Dec 19, 2008, 5:57 AM
two-day consultation by civil society on the proposed truth, reconciliation and
reparation commission ended on Wednesday, at the Paradise Suites Hotel.
It was organized by the African Centre for Democracy and Human Rights Studies (ACDHRS) in collaboration with the Gender Action Team and the Women’s Forum for Peace and Security in Senegal, Gambia and Guinea Bissau.
The consultation meeting drew participants from all over The Gambia as well as Senegal and Guinea Bissau.
The Minister of Women’s Affairs and the overseer of the Office of the Vice President, Mrs Fatoumata Jallow-Tambajang, in declaring the consultation open, outlined the challenges and vision of the Barrow administration in the New Gambia.
In general, the participants deliberated on the relevance of the Truth, Reconciliation, and Reparation Commission (TRRC), its advantages and disadvantages as well as their expectations of the TRRC.
In addition, they explored ways and means by which the proposed TRRC would contribute towards the building of social solidarity and the establishment of trust among and between citizens and state institutions
Participants were also concerned with what constitutes a transition as well as the likely challenges that may be faced in the establishment and implementation of the proposed TRRC.
Furthermore, they initiated ideas and strategies for overcoming such challenges and then advanced reasons why either justice or peace should be given priority.
They also outlined their anticipated types of reforms and in what spheres of society.
As well as discussing the forms of punishment that should be meted out to perpetrators, participants also critically evaluated the claim that amnesty is tantamount to impunity and then enumerated crimes that should be excluded from amnesty.
They also mentioned steps that should be taken to avoid a recurrence of the past nightmare. The meeting also identified some roles for religious and traditional leaders in the truth and reconciliation process.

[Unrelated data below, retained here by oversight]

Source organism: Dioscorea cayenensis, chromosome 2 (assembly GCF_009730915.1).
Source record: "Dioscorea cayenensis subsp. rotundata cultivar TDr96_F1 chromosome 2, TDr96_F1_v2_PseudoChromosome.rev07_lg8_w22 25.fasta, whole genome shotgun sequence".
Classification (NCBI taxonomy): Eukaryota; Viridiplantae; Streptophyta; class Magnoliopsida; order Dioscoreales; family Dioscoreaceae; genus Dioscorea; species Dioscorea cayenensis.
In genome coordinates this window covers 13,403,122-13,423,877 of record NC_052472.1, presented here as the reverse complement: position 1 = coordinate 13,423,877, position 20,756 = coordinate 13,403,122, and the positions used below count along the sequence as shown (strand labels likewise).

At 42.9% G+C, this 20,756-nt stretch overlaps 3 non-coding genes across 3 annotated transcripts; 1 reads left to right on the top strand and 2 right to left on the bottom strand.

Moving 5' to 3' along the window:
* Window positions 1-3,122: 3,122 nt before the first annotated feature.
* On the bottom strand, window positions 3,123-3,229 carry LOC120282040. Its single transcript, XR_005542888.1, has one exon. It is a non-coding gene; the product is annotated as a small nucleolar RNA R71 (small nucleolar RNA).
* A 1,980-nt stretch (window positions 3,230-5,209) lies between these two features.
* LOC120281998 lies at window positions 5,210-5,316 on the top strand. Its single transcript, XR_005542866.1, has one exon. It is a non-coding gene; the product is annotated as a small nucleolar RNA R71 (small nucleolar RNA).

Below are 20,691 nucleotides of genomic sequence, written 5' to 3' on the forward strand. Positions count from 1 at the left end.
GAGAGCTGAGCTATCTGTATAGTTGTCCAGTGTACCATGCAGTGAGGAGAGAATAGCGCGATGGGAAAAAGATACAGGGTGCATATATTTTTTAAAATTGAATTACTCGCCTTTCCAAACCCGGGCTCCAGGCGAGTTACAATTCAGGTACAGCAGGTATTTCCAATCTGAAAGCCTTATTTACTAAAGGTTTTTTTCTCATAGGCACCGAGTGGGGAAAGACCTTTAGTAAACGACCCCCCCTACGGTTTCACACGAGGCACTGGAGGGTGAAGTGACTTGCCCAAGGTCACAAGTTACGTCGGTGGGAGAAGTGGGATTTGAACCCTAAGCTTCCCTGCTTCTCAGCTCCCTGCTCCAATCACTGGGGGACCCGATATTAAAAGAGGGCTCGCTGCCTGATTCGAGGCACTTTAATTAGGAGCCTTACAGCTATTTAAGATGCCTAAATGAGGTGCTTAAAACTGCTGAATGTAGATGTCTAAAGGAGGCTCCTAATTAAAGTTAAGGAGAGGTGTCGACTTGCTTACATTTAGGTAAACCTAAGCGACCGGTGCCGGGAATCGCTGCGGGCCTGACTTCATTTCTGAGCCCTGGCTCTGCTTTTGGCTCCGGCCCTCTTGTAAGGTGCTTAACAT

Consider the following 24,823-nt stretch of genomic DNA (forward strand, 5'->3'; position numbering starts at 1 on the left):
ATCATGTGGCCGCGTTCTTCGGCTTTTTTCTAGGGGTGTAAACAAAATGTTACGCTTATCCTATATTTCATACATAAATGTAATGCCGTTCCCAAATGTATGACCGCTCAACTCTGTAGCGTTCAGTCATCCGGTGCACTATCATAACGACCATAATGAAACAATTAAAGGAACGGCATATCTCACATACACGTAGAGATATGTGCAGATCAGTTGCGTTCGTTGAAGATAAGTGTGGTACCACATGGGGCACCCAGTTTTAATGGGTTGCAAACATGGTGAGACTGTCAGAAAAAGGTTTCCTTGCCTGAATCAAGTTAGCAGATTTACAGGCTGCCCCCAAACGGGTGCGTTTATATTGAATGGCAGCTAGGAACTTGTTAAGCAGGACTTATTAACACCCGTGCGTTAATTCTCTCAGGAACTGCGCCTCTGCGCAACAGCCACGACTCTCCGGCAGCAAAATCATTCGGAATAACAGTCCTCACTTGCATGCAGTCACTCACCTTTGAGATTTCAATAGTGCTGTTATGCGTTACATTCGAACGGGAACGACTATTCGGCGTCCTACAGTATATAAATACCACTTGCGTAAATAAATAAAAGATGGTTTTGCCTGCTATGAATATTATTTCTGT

Participants agreed that ownership and inclusiveness are desirable principles to be achieved and then outlined steps to ensure the realization of both principles.
They also identified elements that should be incorporated in engendering the TRRC process.
In respect of gender, they highlighted gender related crimes that should be given priority and the roles they envisaged for women and youth as well as other marginalized groups.
Moreover, participants proposed ways in which the proposed TRRC should deal with tricky issues in which women and youth are victims and or perpetrators.
They also dilated on the period the TRRC should cover together with its terms of reference, mandate or function, composition, tenure, and its procedures.
In addition, they advanced reasons why peace building is an essential element of the reconciliation process and the ways in which the reconciliation process could be enhanced.
In conclusion, they identified certain characteristic features of a victim, a perpetrator together with how perpetrators and victims could be motivated to testify before the TRRC.
They also identified the stakeholders in the TRRC process and discussed at length how they could be motivated to participate fully in the TRRC process.
Participants also examined the cost-benefit analysis of tracking perpetrators who do not bring themselves to the TRRC.
The consultation was brought to a close by Mr Hussein Thomasi, special adviser to the Attorney General and Minister of Justice, who stood in for his principal.